i.               She sits uncomfortably on the edge of the table my friends and I have been sitting at since the beginning of freshman year. There is laughter floating around us like the ghosts of blushing children. We stain our fingers with the sticky mango juice we gulp down as we pass around boxes of chocolate-chip cookies. We tell jokes about goats and exponential functions. Nevertheless, even under an illusion of raucous laughter and untarnished youth, uneasy juxtapositions silently linger in the spaces in front of our eyes: unlike everybody else, she does not have a sandwich or even a slice of apple in the palms of her hands. Her eyes, blank and still, do not once glance at the spread of food on the cafeteria table. When we ask her to eat, she shakes her head. Her silence speaks louder than anything else.

ii.              My friends tell me later that she hasn’t eaten properly for weeks. She comes to school without lunch and quietly looks away when my friends push sandwiches towards her. She doesn’t like talking about food. She withdraws into her shell when we discuss self-image and what we think about our bodies. Her skin barely conceals her bones and her face is ashen; she is a gnarled tree withered by an unforgiving winter. She is falling apart. She is falling apart. She is falling apart.

iii.            My friends mention eating disorders for the first time that week. They sit her down in English class–we have a substitute teacher–and speak as if their words have mirrors etched onto them. I stay quiet while they talk. Although I have always known and acknowledged that eating disorders exist, they usually made me think of thin, broken bodies and grimy toilet bowls. I never expected to encounter a potential eating disorder right in front of me, to witness its crippling monstrosity slowly manifest inside of someone I loved so deeply.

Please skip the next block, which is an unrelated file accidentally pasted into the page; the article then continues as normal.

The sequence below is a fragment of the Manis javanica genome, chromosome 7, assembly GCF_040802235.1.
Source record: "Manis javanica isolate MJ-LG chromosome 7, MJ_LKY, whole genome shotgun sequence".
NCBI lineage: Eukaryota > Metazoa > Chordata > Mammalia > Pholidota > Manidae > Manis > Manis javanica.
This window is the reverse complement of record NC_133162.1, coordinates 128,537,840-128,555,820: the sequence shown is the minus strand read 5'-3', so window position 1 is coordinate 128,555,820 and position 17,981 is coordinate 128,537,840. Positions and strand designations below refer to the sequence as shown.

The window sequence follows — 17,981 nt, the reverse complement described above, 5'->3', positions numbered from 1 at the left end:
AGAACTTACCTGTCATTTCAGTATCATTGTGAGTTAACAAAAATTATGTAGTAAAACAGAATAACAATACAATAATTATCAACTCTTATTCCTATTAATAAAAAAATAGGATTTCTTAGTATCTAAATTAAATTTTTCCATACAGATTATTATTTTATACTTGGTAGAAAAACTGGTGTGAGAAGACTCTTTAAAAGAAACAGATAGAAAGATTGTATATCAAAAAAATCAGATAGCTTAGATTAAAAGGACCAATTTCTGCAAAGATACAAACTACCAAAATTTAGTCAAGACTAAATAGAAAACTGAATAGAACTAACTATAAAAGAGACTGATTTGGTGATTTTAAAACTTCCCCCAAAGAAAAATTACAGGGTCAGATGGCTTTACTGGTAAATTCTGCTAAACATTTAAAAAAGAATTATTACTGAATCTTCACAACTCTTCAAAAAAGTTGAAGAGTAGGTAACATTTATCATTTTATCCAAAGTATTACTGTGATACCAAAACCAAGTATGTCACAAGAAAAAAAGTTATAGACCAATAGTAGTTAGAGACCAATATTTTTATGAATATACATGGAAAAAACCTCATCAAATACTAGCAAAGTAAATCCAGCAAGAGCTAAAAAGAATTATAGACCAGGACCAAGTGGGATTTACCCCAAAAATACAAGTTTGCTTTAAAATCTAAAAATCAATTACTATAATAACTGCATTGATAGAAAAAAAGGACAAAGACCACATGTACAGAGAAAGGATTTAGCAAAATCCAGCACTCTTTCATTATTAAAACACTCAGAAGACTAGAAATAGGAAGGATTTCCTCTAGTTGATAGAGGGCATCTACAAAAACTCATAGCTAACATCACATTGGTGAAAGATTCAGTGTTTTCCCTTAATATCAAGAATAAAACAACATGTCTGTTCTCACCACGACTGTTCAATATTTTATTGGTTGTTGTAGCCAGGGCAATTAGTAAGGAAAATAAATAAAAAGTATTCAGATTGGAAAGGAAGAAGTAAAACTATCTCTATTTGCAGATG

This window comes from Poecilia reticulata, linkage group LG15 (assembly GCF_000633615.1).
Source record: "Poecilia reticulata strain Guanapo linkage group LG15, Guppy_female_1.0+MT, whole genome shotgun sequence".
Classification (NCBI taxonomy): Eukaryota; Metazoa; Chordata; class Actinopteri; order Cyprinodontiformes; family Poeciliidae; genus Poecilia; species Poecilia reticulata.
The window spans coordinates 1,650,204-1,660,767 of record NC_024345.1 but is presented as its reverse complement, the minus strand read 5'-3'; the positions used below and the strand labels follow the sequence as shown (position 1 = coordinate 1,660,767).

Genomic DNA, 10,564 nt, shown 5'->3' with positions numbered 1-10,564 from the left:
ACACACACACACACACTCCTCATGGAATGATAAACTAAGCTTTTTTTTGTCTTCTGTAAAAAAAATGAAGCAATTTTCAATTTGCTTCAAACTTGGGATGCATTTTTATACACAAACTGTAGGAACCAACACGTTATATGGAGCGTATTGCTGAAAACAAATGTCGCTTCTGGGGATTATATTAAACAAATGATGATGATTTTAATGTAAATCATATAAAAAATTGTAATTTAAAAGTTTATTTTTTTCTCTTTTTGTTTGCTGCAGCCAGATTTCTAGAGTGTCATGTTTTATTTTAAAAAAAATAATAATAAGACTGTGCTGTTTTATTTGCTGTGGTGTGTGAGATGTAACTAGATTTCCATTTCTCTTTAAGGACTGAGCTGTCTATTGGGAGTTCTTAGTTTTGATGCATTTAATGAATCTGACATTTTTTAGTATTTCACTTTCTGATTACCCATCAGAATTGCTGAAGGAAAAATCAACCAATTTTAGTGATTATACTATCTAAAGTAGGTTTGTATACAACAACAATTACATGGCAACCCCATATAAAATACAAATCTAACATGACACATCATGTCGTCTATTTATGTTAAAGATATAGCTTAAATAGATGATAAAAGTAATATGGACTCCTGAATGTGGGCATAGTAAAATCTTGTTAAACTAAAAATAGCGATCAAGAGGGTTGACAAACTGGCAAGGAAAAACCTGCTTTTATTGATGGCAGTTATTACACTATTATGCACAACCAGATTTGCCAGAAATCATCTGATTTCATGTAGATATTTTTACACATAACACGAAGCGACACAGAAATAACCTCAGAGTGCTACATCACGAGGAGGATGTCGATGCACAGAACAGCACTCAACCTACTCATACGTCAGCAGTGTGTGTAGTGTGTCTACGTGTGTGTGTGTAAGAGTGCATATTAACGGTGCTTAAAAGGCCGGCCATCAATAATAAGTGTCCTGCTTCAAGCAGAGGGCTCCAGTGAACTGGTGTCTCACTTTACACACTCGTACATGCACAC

iv.            She goes to therapy every Monday. She tells me that her therapist’s office is a few streets away from my house. I ask her what her therapist asks her. She says that she asks her about her past and feelings and what she thinks about every day. She admits that she doesn’t always know what to say – the need to resist food has existed for so long that she can’t find the words to describe it anymore. She says that her therapist smiles a lot. She tells me that she reminds her of me. She has started eating more – on some days, she even brings packed lunches to school. On her best days, when we tell her to eat more, she doesn’t look away – instead, she smiles and obliges.

v.              There are days when she texts me asking to talk. She tells me that she’s tired, that therapy isn’t working, that she can’t stop counting calories. I feel fat. I feel ugly. She says she’s lonely, that she’s sick of grappling with the jarring highs and lows that engulf her life. I want to live without needing to fight so much, she writes. I just want to live. I don’t always know what to say when she talks about experiencing the worst of her disorder’s symptoms, but I know what it feels like to be on edge all the time in the fear of being triggered by the most futile of things. I know what it feels like to have sunk so deeply into a routine of unease and anxiety that it almost feels natural. While Googling “how to stop someone with an eating disorder from relapsing”, I tell her what I know: that it’s going to be okay. I say that highs and lows are present in everybody’s life. This is your challenge, I type in, but you’ll make it out alive. You’ll be okay. I love you.

vi.            You’ll be okay. I love you.    

By Zamiya Akbar

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